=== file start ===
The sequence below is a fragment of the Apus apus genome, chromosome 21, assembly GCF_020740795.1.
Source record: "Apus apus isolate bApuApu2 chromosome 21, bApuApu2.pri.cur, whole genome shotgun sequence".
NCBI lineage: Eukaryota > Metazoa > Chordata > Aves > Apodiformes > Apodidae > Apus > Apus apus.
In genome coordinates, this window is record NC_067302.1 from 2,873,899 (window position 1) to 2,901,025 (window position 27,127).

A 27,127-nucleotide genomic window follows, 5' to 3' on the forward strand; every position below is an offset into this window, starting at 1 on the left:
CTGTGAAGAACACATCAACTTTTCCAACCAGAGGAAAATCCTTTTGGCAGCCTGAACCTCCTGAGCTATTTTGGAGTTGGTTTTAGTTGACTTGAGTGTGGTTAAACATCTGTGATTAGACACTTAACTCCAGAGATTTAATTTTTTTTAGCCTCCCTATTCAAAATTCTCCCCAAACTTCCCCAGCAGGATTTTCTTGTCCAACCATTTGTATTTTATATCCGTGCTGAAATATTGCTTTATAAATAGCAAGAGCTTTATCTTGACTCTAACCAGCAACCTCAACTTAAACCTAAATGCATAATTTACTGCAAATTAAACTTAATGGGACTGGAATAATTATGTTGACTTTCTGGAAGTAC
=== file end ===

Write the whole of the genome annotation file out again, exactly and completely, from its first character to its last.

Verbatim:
The sequence below is a fragment of the Apus apus genome, chromosome 21, assembly GCF_020740795.1.
Source record: "Apus apus isolate bApuApu2 chromosome 21, bApuApu2.pri.cur, whole genome shotgun sequence".
NCBI lineage: Eukaryota > Metazoa > Chordata > Aves > Apodiformes > Apodidae > Apus > Apus apus.
In genome coordinates, this window is record NC_067302.1 from 2,873,899 (window position 1) to 2,901,025 (window position 27,127).

A 27,127-nucleotide genomic window follows, 5' to 3' on the forward strand; every position below is an offset into this window, starting at 1 on the left:
CTGTGAAGAACACATCAACTTTTCCAACCAGAGGAAAATCCTTTTGGCAGCCTGAACCTCCTGAGCTATTTTGGAGTTGGTTTTAGTTGACTTGAGTGTGGTTAAACATCTGTGATTAGACACTTAACTCCAGAGATTTAATTTTTTTTAGCCTCCCTATTCAAAATTCTCCCCAAACTTCCCCAGCAGGATTTTCTTGTCCAACCATTTGTATTTTATATCCGTGCTGAAATATTGCTTTATAAATAGCAAGAGCTTTATCTTGACTCTAACCAGCAACCTCAACTTAAACCTAAATGCATAATTTACTGCAAATTAAACTTAATGGGACTGGAATAATTATGTTGACTTTCTGGAAGTAC